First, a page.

Where to get the right BBs?

Well, the right sized BBs (0.175-inches in diameter) are still being made, but not in the United States. Or if they are I couldn’t find them. The good news is today’s round lead balls are much more consistent than Air Rifle Shot was in the early 1900s.

I entered 0.175-inches in my conversion program and came up with 4.445 millimeters. Okay, that’s an order of magnitude too precise. You aren’t going to find lead balls of that size. What about 4.45 mm? Enter that in the conversion software and it comes out 0.1751968504-inches. That’s close enough!

Pyramyd Air used to stock H&N 4.45mm lead balls, but I guess the demand wasn’t great enough, so they are out of stock. I went on Ebay and found a source for them in Canada. I ordered two tins of 500, because the Benjamin 700 I’m testing also needs them. They arrived in less than 10 days. They were not cheap, but since they are the right thing, I will pay the price.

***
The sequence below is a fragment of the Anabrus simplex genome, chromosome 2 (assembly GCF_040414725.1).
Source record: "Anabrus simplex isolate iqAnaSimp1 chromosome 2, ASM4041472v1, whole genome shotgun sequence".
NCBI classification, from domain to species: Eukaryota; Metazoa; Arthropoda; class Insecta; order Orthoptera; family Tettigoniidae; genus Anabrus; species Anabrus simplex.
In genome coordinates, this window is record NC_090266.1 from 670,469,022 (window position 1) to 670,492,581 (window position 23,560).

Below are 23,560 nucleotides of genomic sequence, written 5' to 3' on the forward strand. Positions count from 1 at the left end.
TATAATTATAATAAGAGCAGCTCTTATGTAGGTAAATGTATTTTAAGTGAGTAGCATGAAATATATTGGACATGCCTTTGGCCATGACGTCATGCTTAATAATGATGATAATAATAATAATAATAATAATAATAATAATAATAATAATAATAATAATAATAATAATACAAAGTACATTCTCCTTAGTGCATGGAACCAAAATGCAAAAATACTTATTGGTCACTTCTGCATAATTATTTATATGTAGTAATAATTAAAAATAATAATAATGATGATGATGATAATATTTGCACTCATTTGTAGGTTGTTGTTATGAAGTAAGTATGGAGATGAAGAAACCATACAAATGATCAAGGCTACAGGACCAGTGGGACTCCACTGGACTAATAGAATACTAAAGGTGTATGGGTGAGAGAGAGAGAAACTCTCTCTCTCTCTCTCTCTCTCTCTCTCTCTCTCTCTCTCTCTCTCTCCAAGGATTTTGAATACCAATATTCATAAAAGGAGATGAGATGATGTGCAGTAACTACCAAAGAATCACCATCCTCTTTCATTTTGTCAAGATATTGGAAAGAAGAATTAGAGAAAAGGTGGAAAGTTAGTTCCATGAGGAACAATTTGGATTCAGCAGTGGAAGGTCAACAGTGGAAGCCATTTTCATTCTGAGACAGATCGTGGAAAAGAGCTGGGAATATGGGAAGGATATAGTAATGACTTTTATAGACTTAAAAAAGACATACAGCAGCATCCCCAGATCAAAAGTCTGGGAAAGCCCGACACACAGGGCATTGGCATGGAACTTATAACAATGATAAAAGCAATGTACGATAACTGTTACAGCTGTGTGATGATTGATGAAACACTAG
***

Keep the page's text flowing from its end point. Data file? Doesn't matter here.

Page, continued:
Daisy model 29 lead balls
I bought these lead balls in Canada, especially for this and the Benjamin 700 test.

The test

I will test these 4.45mm lead balls in the gun, and also some other kinds of ammo — meaning steel BBs. I’m not going to test Dust Devils because they are on the smaller side of steel BBs.

I also found one of my .177 steel airgun darts and am happy to report that they do fit in this gun. So they will get a velocity test today, too. Let’s get started.

Test 1

The first test will be the airgun with the correct sized 4.45mm lead ball. This was the right ammo for it when it was new, so what we see today will be representative of the gun after 80+ years.